The Divine Sister by Charles Busch, Speakeasy Stage Company, Nancy and Edward Roberts Studio Theatre at the Boston Center for the Arts, 10/21/11-11/19/11, http://www.speakeasystage.com/doc.php?section=showpage&page=divine. Contains adult language and content.
Reviewed by Becca Kidwell
(Boston, MA) “The hills are alive–with the sounds of…” *gag* (Hold on. Sometimes when I get emotional I tend to gag. Well, not really, but a nun or two in this play do and it becomes a running gag). Charles Busch and Speakeasy Stage Company bring singing, biking, and wrestling nuns to the stage. With cheek and pluck, Speakeasy Stage furnishes a delightful trip to the world of nun movies, tv shows, and musicals.
Busch’s spoof echoes Mel Brooks’ movies with its amalgam of nun memes, two fun songs, running gags, and off-color humor. The play runs the gambit from The Flying Nun and The Sound of Music to Doubt and Agnes of God. The Mother Superior, played by Velma Jean Merman, has a convent that’s falling apart, a postulate who sees visions, an ex who wants to exploit the postulate for a film, a friend who’s falling apart, a Jewish Atheist neighbor, and a spy for good measure. Velma’s simple presence evokes laughter from the audience. The Mother Superior comes riding in on a bicycle ready to sing and dance and yet try to keep the walls of the convent from collapsing (as bricks fly from the wings onto the stage).
Although any of the actors could have been crushed by Merman’s exuberance, they all match Merman in energy, comic timing, and style. Sasha Castroverde portrays the bubbly, yet disturbed postulate who sees saints’ faces in the strangest places and exhibits the stigmata–kind of. She does both the younger and older versions of Julie Andrews by being both darling and saucy. Although young, she holds her own and will be a palpable force to be reckoned with in the future.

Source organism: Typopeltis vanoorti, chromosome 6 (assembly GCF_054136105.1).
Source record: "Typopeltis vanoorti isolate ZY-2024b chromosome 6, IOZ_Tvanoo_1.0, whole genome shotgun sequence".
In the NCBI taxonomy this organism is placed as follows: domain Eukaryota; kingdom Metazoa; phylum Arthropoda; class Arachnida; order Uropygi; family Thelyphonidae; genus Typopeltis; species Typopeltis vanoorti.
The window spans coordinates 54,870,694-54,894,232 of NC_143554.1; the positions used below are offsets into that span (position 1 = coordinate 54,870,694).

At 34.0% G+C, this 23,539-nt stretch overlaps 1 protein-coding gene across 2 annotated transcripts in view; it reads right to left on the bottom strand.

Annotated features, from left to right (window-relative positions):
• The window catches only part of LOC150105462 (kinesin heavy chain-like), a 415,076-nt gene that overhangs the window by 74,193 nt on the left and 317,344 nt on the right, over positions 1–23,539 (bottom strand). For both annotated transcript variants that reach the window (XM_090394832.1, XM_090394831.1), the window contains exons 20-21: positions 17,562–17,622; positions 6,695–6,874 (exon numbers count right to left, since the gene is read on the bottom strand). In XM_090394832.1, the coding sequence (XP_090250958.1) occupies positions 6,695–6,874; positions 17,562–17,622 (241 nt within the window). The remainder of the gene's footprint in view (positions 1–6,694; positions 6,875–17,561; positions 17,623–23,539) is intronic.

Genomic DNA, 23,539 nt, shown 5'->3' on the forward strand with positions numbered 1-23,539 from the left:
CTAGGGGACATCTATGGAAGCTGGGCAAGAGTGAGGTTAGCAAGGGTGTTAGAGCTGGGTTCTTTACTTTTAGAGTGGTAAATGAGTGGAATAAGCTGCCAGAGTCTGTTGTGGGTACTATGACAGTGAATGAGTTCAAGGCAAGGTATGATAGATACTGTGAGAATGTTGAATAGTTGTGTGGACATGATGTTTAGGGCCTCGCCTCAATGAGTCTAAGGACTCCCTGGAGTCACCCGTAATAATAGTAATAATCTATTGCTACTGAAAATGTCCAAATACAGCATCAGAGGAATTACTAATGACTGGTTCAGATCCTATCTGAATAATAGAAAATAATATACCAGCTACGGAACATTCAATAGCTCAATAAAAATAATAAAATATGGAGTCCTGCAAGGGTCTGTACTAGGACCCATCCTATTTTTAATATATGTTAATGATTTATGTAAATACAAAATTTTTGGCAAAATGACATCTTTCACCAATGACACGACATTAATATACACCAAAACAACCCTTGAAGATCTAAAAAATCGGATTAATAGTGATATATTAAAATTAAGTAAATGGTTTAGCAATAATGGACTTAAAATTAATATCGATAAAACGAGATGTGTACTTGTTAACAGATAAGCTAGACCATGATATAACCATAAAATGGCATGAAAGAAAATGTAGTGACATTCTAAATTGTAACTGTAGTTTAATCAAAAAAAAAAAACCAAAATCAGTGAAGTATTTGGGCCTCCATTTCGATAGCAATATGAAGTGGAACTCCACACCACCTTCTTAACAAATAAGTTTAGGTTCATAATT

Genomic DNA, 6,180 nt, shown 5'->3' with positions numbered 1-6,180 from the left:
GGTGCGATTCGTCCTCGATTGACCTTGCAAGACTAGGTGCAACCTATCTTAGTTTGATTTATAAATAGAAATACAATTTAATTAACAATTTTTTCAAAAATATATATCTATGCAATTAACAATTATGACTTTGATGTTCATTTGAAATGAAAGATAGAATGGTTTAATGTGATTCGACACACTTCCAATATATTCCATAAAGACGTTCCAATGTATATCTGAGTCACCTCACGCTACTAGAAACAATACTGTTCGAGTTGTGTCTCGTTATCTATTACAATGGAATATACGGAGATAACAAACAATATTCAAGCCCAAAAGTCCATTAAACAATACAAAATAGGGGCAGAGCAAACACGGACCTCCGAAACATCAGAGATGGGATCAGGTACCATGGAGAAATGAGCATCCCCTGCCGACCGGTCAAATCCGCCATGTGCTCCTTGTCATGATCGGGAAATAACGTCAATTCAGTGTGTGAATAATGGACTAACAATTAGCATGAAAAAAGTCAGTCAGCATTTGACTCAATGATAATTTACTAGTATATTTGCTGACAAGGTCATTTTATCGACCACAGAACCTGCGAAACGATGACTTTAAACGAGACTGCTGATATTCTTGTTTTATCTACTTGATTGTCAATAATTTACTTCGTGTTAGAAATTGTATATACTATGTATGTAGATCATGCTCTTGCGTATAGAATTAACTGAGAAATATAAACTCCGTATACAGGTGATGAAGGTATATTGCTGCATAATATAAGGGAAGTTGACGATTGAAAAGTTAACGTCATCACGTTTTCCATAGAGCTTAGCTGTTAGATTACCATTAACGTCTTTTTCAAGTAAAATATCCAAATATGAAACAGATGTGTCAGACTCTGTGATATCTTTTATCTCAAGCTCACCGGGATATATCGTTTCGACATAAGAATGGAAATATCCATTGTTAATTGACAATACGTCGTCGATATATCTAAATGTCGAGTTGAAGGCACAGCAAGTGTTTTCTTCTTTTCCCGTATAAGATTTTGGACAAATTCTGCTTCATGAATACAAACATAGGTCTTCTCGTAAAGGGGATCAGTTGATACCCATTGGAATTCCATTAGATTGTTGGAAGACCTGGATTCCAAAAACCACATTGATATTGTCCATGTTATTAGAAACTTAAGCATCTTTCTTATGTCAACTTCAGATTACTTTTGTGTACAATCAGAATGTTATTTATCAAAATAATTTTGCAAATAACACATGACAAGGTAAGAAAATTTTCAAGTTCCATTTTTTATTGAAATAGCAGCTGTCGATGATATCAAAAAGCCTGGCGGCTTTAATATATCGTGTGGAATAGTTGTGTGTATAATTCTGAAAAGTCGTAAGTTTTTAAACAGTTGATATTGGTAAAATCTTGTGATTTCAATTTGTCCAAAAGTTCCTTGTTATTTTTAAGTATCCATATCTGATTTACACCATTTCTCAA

Paula Plum acts as Mother Superior’s partner-in-crime, Sister Acacius. Sister Acacius and the Mother Superior have known each other since before they were good. Plum mirrors Merman’s vivacity and even exceeds it when she goes crazy and gets possessed-ish. If they had the time, Merman and Plum could belt out “Bosom Buddies” from Mame without missing a beat.
The songs in the play were catchy and made me want to go out and buy the script afterwards to know the lyrics other than “la, la, la”. Furthermore, the play never takes itself too seriously and is self-referential in places; this allows the audience to play along without being overwhelmed when the play goes past the point of sanity. Christina Todesco provides another level of slapstick as the set interacts with the characters. The pacing drags in a few places due to some jokes that do not work or are too tired (not unlike Mel Brooks’ movies). But on the whole, I barely realized that there was no intermission.
I would say The Divine Sister is like Nunsense on crack, but since a nun in that show did cocaine, I need to find a better comparison. Take the beach movies and nun movies of the 50’s and 60’s, remove the repressed innuendo and kick it up to Seth McFarlane-level, add puns, hilarious references, quotable lines, and some bodily humor and you will almost approach what this show is like. If you like Mel Brooks or Monty Python, you will like The Divine Sister.